The government’s approval of a plan to do seismic work this winter in the coastal plain of the Arctic National Wildlife Refuge has become tangled up with questions on whether hibernating polar bears might be disturbed by big seismic trucks rolling across frozen tundra, state officials familiar with the ANWR program said.
Lesli Ellis-Wouters, a U.S. Bureau of Land Management spokesperson, said her agency has not yet acted on the application by SA Exploration, a seismic company, to do winter geophysical surveys in the coastal plain of the Arctic refuge in anticipation of lease sales.
It might now be too late, because of the delay, to mobilize equipment and crews for the survey, which ordinarily would be underway in January.
The issue may also be complicating the pending release of a Draft Environmental Impact Statement for ANWR lease sales by the U.S. Bureau of Land Management. The DEIS was to have been published in November but is delayed and the polar bear issue may be a factor, former state Natural Resources Commissioner Andy Mack said in an interview just before leaving office Dec. 3.
Alaska Sen. Lisa Murkowski, in Alaska last weel to survey earthquake damage, said Friday that the U.S. Interior Department is working hard to keep the lease sale on schedule. “A lease sale in 2019 is still possible but they will have to stick to a strict schedule.
The Interior Department’s policy recently has been to get the EIS document approved within a year, so if the draft is published in the next couple of weeks a sale in December, 2019, is still possible. But environmental groups are waiting to file lawsuits, and polar bear endangerment issue will be forefront in the litigation.
Polar bears, which sleep through the winter in snow dens, are protected by the U.S. Endangered Species Act, said Rosa Meehan, a retired U.S. Fish and Wildlife Service biologist who managed the agency’s program to protect the bears.
To approve a plan for a winter seismic survey or the lease sale Interior must comply with the Endangered Species Act, Meehan said in an interview. “The fish and wildlife service must be convinced that the company will be able to spot the dens where bears are hibernating and to avoid them when doing the seismic shoot,” she said.
Mack said the problem is that infrared sensing equipment typically used by seismic companies to locate bear dens in the central North Slope will not work as well in ANWR, which is to the east, because the terrain is hilly.
Across the central slope area, in contrast, the terrain is flat, which improves the effectiveness of the infrared sensing, Mack said. Meehan said even in flat terrain the equipment is effective in finding bear dens only 60 percent of the time.
Steve Amstrup, a retired federal scientists who is now chief scientist at Montana-based Polar Bear International, said research he has done indicates that the surveillance systems planned by SA Exploration would likely spot only 50 percent of dens occupied by hibernating female bears who would also be giving birth to cubs.
Amstrup based that on test surveys he participated in where the bear dens were known to be occupied, in which a forward-looking infrared (FLIR) systems, typically mounted on helicopters, missed a lot of the bear dens.
Visual, ground-based surveys fared no better. The problem is that the snow gets so deep in the steeper terrain of ANWR’s coastal plain that the infrared does not detect the heat. “On average, there is a 25 percent chance that at lease one undetected bear den would be run over with likely fatal consequences,” Amstrup said in written comments to the BLM.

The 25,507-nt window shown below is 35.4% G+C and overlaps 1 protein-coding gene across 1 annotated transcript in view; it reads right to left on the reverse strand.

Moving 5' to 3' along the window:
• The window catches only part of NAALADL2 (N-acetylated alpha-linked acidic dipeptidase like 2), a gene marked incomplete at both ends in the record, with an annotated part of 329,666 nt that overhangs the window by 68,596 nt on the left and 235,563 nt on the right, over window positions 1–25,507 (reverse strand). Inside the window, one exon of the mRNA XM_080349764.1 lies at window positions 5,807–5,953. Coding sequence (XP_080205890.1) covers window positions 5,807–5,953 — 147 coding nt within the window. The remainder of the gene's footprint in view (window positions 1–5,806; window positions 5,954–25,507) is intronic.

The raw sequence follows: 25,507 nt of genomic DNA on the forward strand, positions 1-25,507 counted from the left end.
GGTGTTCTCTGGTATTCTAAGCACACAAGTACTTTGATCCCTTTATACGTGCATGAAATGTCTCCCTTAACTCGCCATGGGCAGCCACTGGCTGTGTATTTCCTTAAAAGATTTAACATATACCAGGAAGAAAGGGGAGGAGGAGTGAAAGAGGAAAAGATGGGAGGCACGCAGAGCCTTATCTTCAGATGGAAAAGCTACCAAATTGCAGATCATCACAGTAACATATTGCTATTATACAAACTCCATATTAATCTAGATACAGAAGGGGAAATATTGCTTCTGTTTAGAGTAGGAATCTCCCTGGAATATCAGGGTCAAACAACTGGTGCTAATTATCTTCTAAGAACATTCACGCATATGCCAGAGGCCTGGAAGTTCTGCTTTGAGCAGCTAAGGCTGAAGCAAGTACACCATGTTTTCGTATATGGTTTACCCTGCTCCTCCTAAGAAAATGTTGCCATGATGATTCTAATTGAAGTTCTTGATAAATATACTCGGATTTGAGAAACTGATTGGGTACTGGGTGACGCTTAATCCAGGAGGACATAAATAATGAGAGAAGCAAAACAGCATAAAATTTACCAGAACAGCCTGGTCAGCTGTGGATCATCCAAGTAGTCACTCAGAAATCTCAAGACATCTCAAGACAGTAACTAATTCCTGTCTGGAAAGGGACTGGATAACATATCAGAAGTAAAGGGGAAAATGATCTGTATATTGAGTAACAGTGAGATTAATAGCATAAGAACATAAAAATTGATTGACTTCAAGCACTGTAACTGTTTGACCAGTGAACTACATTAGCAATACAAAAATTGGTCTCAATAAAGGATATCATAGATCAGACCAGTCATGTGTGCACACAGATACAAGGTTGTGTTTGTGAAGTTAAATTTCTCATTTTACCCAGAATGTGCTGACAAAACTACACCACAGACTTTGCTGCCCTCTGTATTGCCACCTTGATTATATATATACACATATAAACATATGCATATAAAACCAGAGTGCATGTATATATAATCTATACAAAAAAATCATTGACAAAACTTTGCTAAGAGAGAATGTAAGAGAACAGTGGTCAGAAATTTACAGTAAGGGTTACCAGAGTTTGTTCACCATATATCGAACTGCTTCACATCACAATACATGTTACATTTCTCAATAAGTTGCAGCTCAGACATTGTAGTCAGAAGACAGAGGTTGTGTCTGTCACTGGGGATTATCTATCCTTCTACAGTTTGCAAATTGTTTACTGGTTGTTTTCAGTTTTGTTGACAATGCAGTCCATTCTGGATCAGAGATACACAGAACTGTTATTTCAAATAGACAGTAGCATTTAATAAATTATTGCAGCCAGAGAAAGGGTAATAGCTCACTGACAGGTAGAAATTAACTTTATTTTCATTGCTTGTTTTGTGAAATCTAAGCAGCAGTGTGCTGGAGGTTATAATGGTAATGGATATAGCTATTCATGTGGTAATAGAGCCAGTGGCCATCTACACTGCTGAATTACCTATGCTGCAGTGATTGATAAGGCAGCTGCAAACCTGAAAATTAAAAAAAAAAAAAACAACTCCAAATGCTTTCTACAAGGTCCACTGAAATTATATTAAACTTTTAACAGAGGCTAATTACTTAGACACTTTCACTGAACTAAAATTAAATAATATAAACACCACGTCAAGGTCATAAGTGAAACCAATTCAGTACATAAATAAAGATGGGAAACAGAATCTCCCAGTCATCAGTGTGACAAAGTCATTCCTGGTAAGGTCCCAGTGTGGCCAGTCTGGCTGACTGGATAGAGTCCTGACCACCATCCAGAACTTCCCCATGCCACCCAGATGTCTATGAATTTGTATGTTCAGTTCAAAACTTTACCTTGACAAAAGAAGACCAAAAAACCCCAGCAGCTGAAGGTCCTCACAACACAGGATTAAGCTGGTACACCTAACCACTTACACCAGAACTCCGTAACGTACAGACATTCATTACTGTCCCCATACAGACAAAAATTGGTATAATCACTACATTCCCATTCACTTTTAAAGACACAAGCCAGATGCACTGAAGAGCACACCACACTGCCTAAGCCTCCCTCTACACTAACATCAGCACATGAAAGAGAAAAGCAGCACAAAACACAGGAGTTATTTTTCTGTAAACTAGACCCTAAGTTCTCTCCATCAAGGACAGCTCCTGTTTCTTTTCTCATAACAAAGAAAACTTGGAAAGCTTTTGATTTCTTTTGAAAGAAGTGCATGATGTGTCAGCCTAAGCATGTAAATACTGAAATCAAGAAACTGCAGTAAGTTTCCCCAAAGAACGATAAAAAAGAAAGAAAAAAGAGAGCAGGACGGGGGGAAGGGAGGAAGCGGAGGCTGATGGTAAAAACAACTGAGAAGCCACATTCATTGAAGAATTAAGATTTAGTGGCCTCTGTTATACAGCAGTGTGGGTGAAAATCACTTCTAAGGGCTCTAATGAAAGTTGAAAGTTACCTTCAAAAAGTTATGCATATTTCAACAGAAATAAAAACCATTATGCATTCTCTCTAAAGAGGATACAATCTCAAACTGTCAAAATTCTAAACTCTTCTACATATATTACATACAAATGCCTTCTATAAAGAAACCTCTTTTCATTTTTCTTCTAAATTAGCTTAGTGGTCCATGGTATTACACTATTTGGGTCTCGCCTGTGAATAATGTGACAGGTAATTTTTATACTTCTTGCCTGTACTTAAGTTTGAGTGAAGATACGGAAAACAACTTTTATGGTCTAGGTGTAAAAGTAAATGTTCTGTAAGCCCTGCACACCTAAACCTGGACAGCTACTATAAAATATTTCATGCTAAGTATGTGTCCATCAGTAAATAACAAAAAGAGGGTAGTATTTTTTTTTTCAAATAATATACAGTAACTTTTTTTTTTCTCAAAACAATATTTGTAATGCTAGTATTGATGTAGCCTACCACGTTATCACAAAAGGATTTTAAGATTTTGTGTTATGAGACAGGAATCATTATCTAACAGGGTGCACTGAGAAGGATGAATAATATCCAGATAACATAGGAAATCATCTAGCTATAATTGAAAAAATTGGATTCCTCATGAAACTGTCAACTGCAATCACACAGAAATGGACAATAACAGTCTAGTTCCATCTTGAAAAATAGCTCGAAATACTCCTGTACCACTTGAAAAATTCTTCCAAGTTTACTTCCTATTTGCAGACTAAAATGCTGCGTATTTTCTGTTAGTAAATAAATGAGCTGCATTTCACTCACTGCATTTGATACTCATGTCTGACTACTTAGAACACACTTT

The complication, Mack said, is that Interior may have to resolve the problem with spotting the bear dens in the proposed seismic survey before issuing the DEIS for the lease sale because there cannot be different standards used in an environmental assessment for the seismic work and the EIS for the lease sale.
Environmental groups are closely watching Interior’s preparations for the lease sale and the seismic survey and will quickly litigate over any differences in protection measures for polar bears.
Nicole Whittington-Evans, the Wilderness Society’s Alaska director, would not comment on the prospect for lawsuits but said her group along with the Sierra Club and other conservation organizations, believe exploration activities in the refuge will cause harm to wildlife.
SA Exploration, the company planning the seismic work, would not return phone calls on the status of the proposed program, but sources in industry, asking not to be identified, said the seismic company had delayed its deadline for customers who would share in the data. SA Exploration was seeking four clients but by mid-November only two had signed up, the source said.
The political radioactivity over the Arctic refuge and public relations problems may have chilled customers for SA Exploration, the source said. This could particularly be a problem for major oil companies.
The political firestorm over Shell’s drilling in the Alaskan Chukchi Sea in recent years, where the company spent over $6 billion before pulling the plug, is still fresh in the minds of executives of large firms.
However, Mack believes two large companies, BP and Chevron, are interested in ANWR, and possibly the seismic survey, because the company’s plan covers not only the 1.5-million-acre federally-owned section of the refuge coastal plain but also a 92,000-acre private inholding where subsurface rights are held by Arctic Slope Regional Corp. and leased to BP and Chevron.
ASRC leased the acreage to BP and Chevron in the early 1980s and the two companies drilled one exploration well, KIC No. 1, with the results still held confidential.
Mack said he was informed that BP and Chevron renewed their rights to the acreage earlier this year.